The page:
Because of the government's threat to this important source of student financial aid [did the students ever vote on this policy? or was this important source of funds threatened by the actions of the faculty and administration?], the University of Miami School of Law has reluctantly decided to allow access to military recruiters.

This step is being taken solely to ensure our students access to federal financial aid and in no way represents approval of the Armed Services policy or a withdrawal from our firm commitment to our non-discrimination policy. Anyone with information that any other employer discriminates should contact the office of the Dean of the Law School [presumably, as long as they are not an important source of student funds, they will be banned].

There's obviously a lot more to be said about this, but I'm studying for finals.

Monday, November 26, 2001

what result?

Had I read this story six months ago, I would have thought about the pernicious effects of junk science, or about the general reluctance of mainstream media to discuss its implications, or the rise of alternative means of communication. But, being in law school, that's not what I thought about at all.

The Trade Tower steel columns were designed to resist fire for at least 4 hours before losing the strength required to support the buildings. Emergency plans called for this four hours to be used to evacuate the buildings. . . . Yet, Tower One collapsed after one hour and forty minutes, while Tower Two collapsed after 56 minutes of fire. Had the towers stood for four hours, an estimated 5,000 people would still be alive and the buildings would probably still be proudly standing - with large gashes in their upper floors. Why did they fall?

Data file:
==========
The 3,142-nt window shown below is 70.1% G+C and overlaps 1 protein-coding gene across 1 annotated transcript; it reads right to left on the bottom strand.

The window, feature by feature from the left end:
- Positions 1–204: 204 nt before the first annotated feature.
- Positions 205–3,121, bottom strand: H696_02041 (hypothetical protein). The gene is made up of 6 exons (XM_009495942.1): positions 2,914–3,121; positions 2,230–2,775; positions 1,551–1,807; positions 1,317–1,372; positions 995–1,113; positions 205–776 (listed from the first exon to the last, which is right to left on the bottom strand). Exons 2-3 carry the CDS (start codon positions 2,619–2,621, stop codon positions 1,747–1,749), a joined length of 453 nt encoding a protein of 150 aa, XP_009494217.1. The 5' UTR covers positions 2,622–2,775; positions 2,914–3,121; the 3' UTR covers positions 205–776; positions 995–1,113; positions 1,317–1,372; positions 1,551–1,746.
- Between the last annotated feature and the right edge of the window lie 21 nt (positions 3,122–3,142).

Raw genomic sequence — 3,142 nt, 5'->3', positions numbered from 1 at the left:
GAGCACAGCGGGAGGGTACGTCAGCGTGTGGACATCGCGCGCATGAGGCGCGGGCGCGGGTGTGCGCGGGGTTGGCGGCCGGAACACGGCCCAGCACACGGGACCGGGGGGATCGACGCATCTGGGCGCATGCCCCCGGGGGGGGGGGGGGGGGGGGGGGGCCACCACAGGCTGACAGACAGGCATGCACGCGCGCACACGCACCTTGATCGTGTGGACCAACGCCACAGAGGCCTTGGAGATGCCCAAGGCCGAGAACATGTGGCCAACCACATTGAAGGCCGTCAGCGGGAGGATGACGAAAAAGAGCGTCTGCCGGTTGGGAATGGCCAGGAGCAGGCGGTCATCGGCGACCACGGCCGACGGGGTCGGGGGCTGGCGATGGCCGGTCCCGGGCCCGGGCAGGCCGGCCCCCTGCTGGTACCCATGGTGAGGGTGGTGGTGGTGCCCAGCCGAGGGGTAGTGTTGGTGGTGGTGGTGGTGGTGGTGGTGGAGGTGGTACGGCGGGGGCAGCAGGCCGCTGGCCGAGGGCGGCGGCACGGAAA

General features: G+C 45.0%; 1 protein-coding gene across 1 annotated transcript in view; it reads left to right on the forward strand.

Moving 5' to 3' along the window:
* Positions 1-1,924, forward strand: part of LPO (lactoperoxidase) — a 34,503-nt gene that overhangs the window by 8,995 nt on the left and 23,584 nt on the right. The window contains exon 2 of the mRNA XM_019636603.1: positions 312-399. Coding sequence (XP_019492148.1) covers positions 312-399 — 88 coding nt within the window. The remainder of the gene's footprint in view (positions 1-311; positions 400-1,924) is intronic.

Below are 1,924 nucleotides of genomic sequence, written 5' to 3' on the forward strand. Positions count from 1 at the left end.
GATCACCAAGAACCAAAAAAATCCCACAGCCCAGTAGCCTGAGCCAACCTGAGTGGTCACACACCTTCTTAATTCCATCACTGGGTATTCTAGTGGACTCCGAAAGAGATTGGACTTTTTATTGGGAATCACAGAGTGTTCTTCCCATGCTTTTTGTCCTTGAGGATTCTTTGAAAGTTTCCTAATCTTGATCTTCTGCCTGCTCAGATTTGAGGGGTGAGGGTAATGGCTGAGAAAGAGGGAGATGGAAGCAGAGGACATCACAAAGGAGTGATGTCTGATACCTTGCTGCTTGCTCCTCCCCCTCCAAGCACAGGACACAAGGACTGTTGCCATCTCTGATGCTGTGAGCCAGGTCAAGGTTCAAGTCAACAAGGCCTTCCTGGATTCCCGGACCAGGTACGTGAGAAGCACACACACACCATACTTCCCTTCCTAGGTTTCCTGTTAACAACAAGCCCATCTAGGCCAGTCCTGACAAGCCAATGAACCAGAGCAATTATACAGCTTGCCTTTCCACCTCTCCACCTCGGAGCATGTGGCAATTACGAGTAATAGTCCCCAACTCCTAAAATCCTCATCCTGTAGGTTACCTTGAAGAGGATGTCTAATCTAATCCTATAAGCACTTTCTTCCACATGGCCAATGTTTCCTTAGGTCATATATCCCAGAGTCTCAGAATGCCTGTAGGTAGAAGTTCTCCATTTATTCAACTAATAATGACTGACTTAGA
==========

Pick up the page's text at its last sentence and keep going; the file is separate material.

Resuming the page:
The buildings fell because the thermal insulation of their supporting columns did not work properly. The Trade Tower design – the one referred to as able to resist the crash of a Boeing 707 – specified the use of asbestos insulation on the supporting columns. This was used on all columns up to the 64th floors. Then, however, in 1971 when the Trade Center Towers were still under construction, New York City banned this use of asbestos.

Instead, the first thought that came into my mind was, if anyone were sued over this, what result? Assuming that a fire had broken out under different circumstances, would the builder be liable for a defective product? Would the city be liable for banning the use of asbestos, when no equivalent product was available? The designer for not changing the specs? The maker of the alternative insulation that perhaps did not perform as well as asbestos might have?

I am not sure that I like thinking this way. And I'm not sure that lawsuits are the best way to discipline the political process where scientific issues are concerned. Then again, I suppose this is what I signed up for.